|Red Flags to Look for In Your Lease

Red Flags to Look for In Your Lease

2018-12-28T01:08:12+00:00January 7th, 2019|

Signing a lease is a delicate thing. There are a lot of documents and a lot of money that goes into it. It’s important to know what all you’re getting yourself into during signing. The landlord may not always be on your side, so knowing the lease agreement red flags to look for can really save your hide. You’re not just looking for a place to live, you’re signing a legally binding contract. You have rights, just like your landlord, so it’s important to look into local laws regarding renting a place.

Your lease should not grant “full and complete access at any time” to your living space. It’s expected that a landlord will put a “right of entry” clause in the lease to enter your apartment for repairs, updates, and for emergencies. However, these situations are appropriate and necessary for your living experience in the apartment. If your landlord does need to enter your property, 24 hours notice is a standard or reasonable time frame to expect, though some landlords may give you notice days in advance if there are mass repairs and updated being done on each unit. The only time when this isn’t the case is for absolute emergencies such as flooding in your apartment. Anything outside of these exceptions should send up an immediate red flag.

Take a close look at the late fee clause on your lease. Take note of important details such as a grace period to drop off rent or how late you will start to accrue interest, as well as what that interest rate is. Most states find 3-5% per day late to be a reasonable late fee to charge tenants. If you tend to be forgetful of bills like rent, you’ll want to read this section over several times to make sure you have an understanding. If the landlords try to stick you with anything like a 12% late fee per day, they are trying to rob you.

If your lease states anything along the lines of the tenant being responsible for all of the repairs in the apartment, they are in violation of the law. They’re required to make the place they’re renting habitable. If your apartment is unlivable or unsafe due to issues like mold or a broken water heater, the landlord is required to amend the problem immediately. There are standards for health and safety that must be upheld. Going hand in hand with this, do not sign a lease that states that the landlord cannot be held responsible for damages sustained to the apartment. Again, their responsibility is to provide a habitable place to live. If the landlord fails at this responsibility they should be held liable for damages. However, if there are smaller repairs that need to be fixed, this may not actually affect the state of safety in the apartment, meaning you may need to sort them out yourself. There is a difference between an apartment being unlivable and being inconvenient. If you have any qualms or concerns about what your responsibility for repairs is during lease signing, seek other options.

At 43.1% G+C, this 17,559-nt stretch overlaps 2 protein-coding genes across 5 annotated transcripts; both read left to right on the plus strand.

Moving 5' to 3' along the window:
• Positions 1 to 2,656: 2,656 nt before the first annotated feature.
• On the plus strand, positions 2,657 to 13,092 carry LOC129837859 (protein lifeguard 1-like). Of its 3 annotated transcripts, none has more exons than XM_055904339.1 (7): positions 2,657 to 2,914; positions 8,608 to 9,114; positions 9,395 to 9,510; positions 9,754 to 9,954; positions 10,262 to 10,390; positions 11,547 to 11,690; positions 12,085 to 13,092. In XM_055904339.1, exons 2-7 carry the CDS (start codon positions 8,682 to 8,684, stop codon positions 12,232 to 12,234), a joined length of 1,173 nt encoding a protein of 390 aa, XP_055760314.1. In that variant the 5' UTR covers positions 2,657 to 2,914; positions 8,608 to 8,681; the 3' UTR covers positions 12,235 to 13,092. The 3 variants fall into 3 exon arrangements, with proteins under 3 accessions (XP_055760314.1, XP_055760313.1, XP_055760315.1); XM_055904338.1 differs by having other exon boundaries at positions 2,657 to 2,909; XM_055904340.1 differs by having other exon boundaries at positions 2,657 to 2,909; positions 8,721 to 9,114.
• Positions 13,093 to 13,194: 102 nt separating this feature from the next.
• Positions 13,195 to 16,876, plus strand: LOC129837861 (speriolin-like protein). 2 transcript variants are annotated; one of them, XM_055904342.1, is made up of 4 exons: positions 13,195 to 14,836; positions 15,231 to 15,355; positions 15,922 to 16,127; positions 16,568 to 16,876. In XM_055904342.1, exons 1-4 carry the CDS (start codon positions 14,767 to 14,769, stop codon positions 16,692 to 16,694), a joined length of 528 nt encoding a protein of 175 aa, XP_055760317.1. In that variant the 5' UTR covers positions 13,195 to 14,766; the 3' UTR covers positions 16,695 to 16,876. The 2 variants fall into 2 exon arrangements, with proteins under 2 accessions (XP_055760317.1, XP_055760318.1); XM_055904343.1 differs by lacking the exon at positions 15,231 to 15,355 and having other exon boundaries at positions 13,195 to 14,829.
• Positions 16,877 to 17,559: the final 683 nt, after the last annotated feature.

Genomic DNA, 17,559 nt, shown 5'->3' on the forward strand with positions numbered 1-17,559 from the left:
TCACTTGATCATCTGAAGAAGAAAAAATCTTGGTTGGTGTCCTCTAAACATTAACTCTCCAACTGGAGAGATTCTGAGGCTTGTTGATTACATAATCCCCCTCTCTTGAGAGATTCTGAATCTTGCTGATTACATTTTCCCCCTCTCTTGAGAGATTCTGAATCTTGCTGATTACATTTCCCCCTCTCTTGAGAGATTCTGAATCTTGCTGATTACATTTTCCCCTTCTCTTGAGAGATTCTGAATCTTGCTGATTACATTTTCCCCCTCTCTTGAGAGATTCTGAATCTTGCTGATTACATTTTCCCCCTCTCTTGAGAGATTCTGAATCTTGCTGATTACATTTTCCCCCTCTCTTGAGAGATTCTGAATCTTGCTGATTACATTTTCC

Any vagueness such as “tenant’s security deposit will go to upholding the integrity of the apartment” should be a red flag. What qualifies as “integrity of the apartment?” If the home needs repair, will your deposit go into that? If there are no issues with the apartment, how can you get the deposit back? Will you be able to get the deposit back at all? The clause should detail what your deposit will go towards should it be needed at all. If the clause is too vague you may not get your deposit back at all.

Lastly in the biggest lease agreement red flags to look out for is anything that states that the landlord has the right to change the provisions at any time during the lease. This means that anything you sign to in the lease can be changed at any time. The landlord can take advantage of you and change the grace period for late rent, or change the right of entry clause, or any other number of things. When your landlord adds this to the lease they are essentially agreeing to nothing. Make sure the lease agreement has enforced restrictions on the landlord’s ability to alter the terms of the lease.

Lease signing should not be taken lightly. Your landlord has control of your living space, meaning a lot can go wrong if they are too greedy about money or their infringement on your privacy. Make sure you always read over the documents for these lease agreement red flags to look out for, and remember you can always get a legal representative or third party to have a look at the lease agreements to ensure you’re not being scammed.